Audacity is not able to sync to devices on the fly. When you start Audacity, it probes the computer sound system and looks for audio devices that appear to be working. Those devices are listed in the device toolbar and may be selected as recording/playback devices.
Probing the sound system to find audio devices is relatively slow, so Audacity does not do this again unless either, you restart Audacity, or you specifically tell Audacity to rescan the audio devices.

To rescan audio devices, ensure that playback is stopped (not just paused) and select “Rescan Audio Devices” from the Transport menu.
Save the Audacity project before you do this. Rescanning may not always be 100% stable because it may cause the computer sound system to reconfigure itself at the same time that Audacity is trying to configure itself. I’ve only seen this problem on Linux - I don’t know if it applies to other platforms, so save your project just in case. It would be interesting/useful if you could tell us if this works reliably on your Mac.

The safest way to change the available audio devices is to save your current project, then close Audacity, then change the devices and wait a few moments for the computer sound system to sort itself out, then restart Audacity. Audacity should then be able to correctly identify the new configuration.

have a mental picture…

Painting with words.
Jackson Pollock is not a good role model.

Rescan doesn’t crash on my Windows machines, or Mac Mini, or Ubuntu 13.04.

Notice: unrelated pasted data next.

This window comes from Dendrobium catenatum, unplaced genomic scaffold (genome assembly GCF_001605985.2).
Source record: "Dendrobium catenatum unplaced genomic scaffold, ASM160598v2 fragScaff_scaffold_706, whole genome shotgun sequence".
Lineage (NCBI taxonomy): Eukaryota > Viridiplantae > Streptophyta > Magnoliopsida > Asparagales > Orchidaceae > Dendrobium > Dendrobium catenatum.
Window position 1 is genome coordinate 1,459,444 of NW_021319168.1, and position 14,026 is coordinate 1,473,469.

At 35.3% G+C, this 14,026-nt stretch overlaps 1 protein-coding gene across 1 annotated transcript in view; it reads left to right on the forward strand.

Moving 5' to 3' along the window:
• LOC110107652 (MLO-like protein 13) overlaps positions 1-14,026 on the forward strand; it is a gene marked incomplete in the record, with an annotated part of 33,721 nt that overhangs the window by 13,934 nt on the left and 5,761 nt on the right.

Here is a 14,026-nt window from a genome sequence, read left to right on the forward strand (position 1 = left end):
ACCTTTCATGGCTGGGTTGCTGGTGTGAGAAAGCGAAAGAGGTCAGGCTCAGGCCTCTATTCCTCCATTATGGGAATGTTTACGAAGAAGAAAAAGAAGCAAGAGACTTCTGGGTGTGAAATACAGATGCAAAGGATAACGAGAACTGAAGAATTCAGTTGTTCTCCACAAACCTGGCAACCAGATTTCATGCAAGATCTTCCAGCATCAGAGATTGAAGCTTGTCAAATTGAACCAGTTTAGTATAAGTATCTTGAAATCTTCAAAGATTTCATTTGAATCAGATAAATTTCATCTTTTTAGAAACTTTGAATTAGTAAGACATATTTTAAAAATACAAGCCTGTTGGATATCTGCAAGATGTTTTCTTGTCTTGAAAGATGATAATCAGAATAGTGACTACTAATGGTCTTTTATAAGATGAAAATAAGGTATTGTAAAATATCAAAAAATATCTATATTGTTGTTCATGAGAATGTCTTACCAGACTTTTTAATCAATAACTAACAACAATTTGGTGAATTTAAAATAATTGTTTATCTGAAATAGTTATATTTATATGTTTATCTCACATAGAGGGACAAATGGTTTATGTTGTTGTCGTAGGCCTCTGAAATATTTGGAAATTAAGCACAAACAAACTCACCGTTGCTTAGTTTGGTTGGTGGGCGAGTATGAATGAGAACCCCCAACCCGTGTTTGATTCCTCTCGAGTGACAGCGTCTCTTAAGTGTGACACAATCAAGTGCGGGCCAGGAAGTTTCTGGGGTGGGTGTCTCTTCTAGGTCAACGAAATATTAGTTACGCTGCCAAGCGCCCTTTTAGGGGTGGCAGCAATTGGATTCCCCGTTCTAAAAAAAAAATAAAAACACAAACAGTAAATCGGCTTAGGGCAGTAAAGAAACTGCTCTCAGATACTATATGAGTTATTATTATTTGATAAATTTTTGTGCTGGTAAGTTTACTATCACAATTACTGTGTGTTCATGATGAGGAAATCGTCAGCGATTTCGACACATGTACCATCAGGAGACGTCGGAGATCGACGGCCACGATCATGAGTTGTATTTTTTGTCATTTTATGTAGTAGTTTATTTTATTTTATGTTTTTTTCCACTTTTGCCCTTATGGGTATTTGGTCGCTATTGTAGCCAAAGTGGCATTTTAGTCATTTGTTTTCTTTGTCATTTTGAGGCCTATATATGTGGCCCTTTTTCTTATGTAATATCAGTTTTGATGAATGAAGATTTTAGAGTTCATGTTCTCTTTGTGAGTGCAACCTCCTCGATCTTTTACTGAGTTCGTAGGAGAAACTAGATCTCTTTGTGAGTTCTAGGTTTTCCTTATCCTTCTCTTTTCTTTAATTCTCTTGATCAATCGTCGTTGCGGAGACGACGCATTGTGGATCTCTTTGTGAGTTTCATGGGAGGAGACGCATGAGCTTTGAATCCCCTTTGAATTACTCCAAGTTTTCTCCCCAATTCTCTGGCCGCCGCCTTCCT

I’ve heard of disconnecting and reconnecting devices on Mac while stopped causing a crash but it does not create a crash on my Mac mini (or Windows). On those machines I can record from a USB device, stop, unplug the device, reconnect it, then record from the USB device. If I did not reconnect I would get error opening sound device.

On Windows I would usually get a freeze if I pulled out the USB cable while recording. I might be able to get control back by pressing Stop, but not always.


Have you tried running Audacity on Linux with Jack, then shutting down Jack, then rescanning?

No. Do I assume that crashes for you?

I don’t have JACK in Ubuntu 13.04.

In Ubuntu 12.04 I somehow acquired JACK without installing it, I think after installing an optional pulseaudio component. I don’t understand it but there were many audio weirdnesses on my copy of 12.04.

When you search for “jack” in “Ubuntu Software Centre” on 13.04, Ubuntu hide it behind “80 technical items” then there are numerous JACK choices which don’t seem to be the complete program so I would be surprised if many Ubuntu newbies have it. Synaptic is barely any easier to see what JACK components you would be supposed to install.

An offered program called “Jack” is nothing to do with JACK audio connection kit.

Are there any explanations somewhere of how exactly you install JACK on Linux? On my review I would say don’t bother, install Ubuntu Studio instead which includes JACK :unamused:


I’m not really surprised that it does. Not only do we have the unresolved issues in bug 56, but the sound system is doing some spectacular gymnastics when the Jack server is switched off. Normally, if using Jack, you would start it at the start of the session (or earlier) and it would be running until the end of the session, log out or shut down.

For Ubuntu, the easiest way is, as you say, install Ubuntu Studio.

The easiest way to install Jack on Debian is to install qjackctl. This small utility is a QT interface for configuring and starting the Jack server. The dependencies for qjackctl should install all of the essential components. Additional components are required for advanced configurations (such as recording from multiple sound cards, streaming across a network or integrating with applications that are not jack-aware), but just installing qjackctl should be enough for a working jack system. Configuring Jack to run reliably may require tweaking, depending on the system hardware, especially if you need low latency (same for ASIO on Windows). There are alternatives to qjackctl, but this is the most popular GUI application for controlling the Jack server.

Yes, that’s unfortunate - someone did not protect their trademark very well.